Diesel fuel itself also has inherently more chemical energy (more C=C bonds) than gasoline as well, allowing a diesel engine to use less fuel for the same energy output. Using less fuel to do the same work is one of the hallmarks of a diesel engine. A distributor in a gasoline engine is used to transfer the spark to the correct cylinder at the correct instant (now-days its computer controlled), but in diesels its a measured amount of fuel that is distributed to the correct cylinder at the correct time (again, in recent years, controlled by computer). No spark is needed in CI engines because the temperature of the air after compression is high enough to spontaneously ignite the fuel.
Work done in compression is known by the term 'adiabatic' which means that the work done on the upstroke in compressing those gasses is returned during expansion on the next downstroke. No energy- or at least very little- is lost due to adiabatic compression in an already hot engine. Diesels are built to tighter tolerances and of (usually) higher quality materials to create a higher compression ratio and combustion pressures inside the cylinders, thus higher temperatures sufficient for self ignition of the fuel and faster flame propagation. The result of this higher temperature and pressure compression stroke is the more complete burn of the fuel creating higher efficiency overall.
Being built out of better materials and of heavier construction to tolerate higher compression and combustion pressures also means that diesel engines will outlast most gasoline engines by many times the lifespan. The stronger and more rigid engine block and head design means that the engine is highly unlikely to twist, bend, or distort under high stress. Diesels in full size highway trucks are designed, built, and maintained to go 1 or 2 million miles (or more) between rebuilds, smaller designs can last nearly as impressively though too.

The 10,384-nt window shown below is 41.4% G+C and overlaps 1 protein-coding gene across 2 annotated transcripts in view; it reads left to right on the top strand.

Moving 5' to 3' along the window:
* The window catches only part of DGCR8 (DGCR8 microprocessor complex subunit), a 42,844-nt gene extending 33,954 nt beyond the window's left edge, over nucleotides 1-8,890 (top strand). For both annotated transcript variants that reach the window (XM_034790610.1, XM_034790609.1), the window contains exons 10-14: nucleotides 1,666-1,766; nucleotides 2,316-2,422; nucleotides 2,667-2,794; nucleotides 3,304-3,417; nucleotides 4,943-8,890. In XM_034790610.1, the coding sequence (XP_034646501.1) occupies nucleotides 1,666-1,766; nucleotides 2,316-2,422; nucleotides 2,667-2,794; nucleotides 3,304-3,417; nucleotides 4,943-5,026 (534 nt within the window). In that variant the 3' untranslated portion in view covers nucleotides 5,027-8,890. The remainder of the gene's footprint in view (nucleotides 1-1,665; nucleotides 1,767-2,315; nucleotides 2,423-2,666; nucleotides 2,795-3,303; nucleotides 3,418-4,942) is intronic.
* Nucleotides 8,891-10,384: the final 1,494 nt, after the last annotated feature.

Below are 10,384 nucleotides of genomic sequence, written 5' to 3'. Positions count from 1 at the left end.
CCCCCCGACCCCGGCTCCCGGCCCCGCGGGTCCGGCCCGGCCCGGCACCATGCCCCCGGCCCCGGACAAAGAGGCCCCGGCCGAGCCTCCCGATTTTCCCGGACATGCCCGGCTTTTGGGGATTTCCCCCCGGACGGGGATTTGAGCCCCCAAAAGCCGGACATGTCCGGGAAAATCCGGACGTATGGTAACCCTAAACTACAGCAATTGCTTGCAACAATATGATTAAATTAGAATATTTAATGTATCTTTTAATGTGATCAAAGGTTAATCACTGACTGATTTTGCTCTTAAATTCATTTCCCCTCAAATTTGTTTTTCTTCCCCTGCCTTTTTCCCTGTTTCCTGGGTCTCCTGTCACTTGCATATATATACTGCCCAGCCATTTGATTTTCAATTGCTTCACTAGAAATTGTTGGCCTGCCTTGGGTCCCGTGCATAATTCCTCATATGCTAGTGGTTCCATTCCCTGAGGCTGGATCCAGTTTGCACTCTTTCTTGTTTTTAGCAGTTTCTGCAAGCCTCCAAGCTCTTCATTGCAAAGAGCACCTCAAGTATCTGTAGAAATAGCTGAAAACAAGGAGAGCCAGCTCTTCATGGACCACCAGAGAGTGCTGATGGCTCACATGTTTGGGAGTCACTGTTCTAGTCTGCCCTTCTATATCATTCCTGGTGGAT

The energy released by combustion and expansion of burnt gasses is introduced immediately after the time of fuel injection. The more fuel that is injected (to a point), the greater the amount of created gasses and heat. Expansion pressure and power output is directly proportional to the amount of fuel injected. The ability to inject fuel in a finely atomized spray against high cylinder pressure is made possible by specially built pumps that can make many thousands of PSI to create effective spray and burn patterns. To prevent excessive soot and other emissions as well as maximizing power, the finest spray possible is used- the finer the spray, the faster and more complete the burn.
On newer diesel designs, the fuel is forced to spray out through holes in the nozzle of the injector that are too small to be seen with the naked eye. A high-pressure fuel injection pump that is capable of generating the many thousands of PSI needed to force the fuel out of these tiny atomization ports need alot of power to do its job. This high pressure pump can consume a large amount of power from the engine that cannot go to the wheels- thus the payoffs may not outweigh the energy investment to get the cleaner burn that comes with finer spray patterns. This higher pumping cost is one of the reasons that newer diesels don't get better fuel economy- that and all the emissions controls choking them to death (I smell another rant coming on...)
So because diesels are built better, have higher compression ratios and more complete burn of fuel, do not suffer pumping losses caused by a throttle plate, burn higher energy- density fuel, and are much simpler due to lack of electrical ignition system, diesels last longer and operate at much higher efficiencies than their spark-ignition cousins. Give fair consideration to diesel powered machines next time you are pondering a new piece of equipment.
Hope that clarified a few things regarding diesel engines. “All hail Rudolph Diesel!” Til next time! MW...